To our knowledge, this is the first application of DCE methods to UK older hip fracture patients. Furthermore, the DCE focused on service configuration, rather than individual outcomes for the patient, such as pain. The DCE also assessed preferences for the newly developed intervention of the FEMuR feasibility study, by integrating the workbook into the DCE design. DCEs are reliant on the choice of appropriate and meaningful attributes for their intended audience. The wrong choice of attributes and levels could result in a DCE that is not meaningful to the population, and could lead to incorrect recommendations going forward to policy (17). To reduce the likelihood of this, Abiiro et al. (17) state that attribute development should be systematic, rigorous and transparent. There is growing recognition of different approaches to attribute development in DCEs, including the use of systematic review, expert opinion and qualitative methods such as interviews and focus groups (6, 12). We used multiple methods to develop attributes, including systematic review and findings from focus groups, taking a rigorous and systematic approach to attribute development and design, as championed by others in the field (6, 12, 17), to arrive at meaningful attributes for our participants that can inform policy. The study sample used in this DCE was small; therefore, results should be viewed with caution. This DCE was a pilot, demonstrating the use of the method with a frail, elderly population within a UK setting. The findings from this pilot only provide the views of a small sample (52% of the main study sample). The results are dependent on rehabilitation experiences, and how this particular sample viewed their rehabilitation at the time they were surveyed; therefore, their generalizability may be limited outside these contexts. A dominance test was not included, as none of the profiles generated by the design catalogue were dominant, and an additional question to test for dominance was not included, in order to administer the least burdensome questionnaire to participants. This is a limitation of the study, as the omission of this test meant that consistency of participants’ choices could not be assessed. Scale heterogeneity was also not assessed, due to the small sample size, which is a further limitation of this study. However, the pilot DCE fills a gap in the literature by designing a DCE around service configuration characteristics compared with individual patient outcomes, which have been explored previously (8–10). Furthermore, we feel that by focusing on service configuration this DCE design has the potential to inform service implementation; providing guidance on the components patients prefer, which could be utilized by practitioners when developing and designing services or service guidance. The next steps for this feasibility research would be to determine if the findings can be replicated in a larger scale study. As this analysis did not account for scale and preference heterogeneity it would be useful for further research to use techniques that are able to account for these (18–20). There is also a need for further research to be undertaken in different healthcare contexts. Previous research has been conducted primarily in the UK (10) and Australia (8, 9); therefore, it would be useful to assess whether preferences vary in different cultural contexts, and healthcare systems.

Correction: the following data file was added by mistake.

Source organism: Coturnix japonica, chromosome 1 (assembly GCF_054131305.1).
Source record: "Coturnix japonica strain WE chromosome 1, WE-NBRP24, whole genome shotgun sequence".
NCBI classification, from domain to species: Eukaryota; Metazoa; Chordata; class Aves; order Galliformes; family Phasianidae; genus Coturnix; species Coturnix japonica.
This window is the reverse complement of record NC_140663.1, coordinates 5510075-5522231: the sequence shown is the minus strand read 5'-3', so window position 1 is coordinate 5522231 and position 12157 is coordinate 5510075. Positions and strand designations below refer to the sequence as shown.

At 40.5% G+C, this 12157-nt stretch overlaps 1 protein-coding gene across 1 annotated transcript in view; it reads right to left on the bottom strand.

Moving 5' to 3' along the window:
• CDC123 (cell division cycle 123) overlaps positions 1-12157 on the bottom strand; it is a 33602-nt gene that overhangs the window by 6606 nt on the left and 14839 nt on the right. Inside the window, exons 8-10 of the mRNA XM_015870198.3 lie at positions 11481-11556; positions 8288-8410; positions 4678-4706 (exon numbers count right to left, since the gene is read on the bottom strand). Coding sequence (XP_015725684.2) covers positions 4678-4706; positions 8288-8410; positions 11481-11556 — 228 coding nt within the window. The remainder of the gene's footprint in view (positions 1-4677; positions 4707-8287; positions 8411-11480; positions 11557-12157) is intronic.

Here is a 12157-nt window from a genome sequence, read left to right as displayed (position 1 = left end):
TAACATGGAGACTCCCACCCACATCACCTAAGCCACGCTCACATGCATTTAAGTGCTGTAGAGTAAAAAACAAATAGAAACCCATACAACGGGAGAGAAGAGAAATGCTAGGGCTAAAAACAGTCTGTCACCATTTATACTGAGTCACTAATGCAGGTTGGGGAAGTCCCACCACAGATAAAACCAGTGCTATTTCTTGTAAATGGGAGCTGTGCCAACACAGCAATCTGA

The DCE demonstrated that this method could be used in a UK context, with older hip fracture patients, mean age, 79 years. Participants indicated significant preferences for a fully-qualified physiotherapist or occupational therapist to deliver the rehabilitation, and for rehabilitation sessions to last less than 90 min. As rehabilitation is a part of hip fracture recovery, it is important to deliver a meaningful package to individuals. The design of the DCE using attributes associated with service configuration could have the potential to inform future DCEs in this area, service implementation and assist rehabilitation service design that incorporates the preferences of patients.
The authors would like to thank the patients, carers and staff who took part in the FEMuR feasibility study. The researchers would also like to thank Dr Emily Holmes for providing guidance with regards to DCE analysis. This research was funded by the Health Technology Assessment (HTA) programme of the National Institute of Health Care Research (NIHR) (HTA reference: 11/33/03). The views and opinions expressed are those of the authors and do not necessarily reflect those of the HTA programme, NIHR, the NHS, or the Department of Health.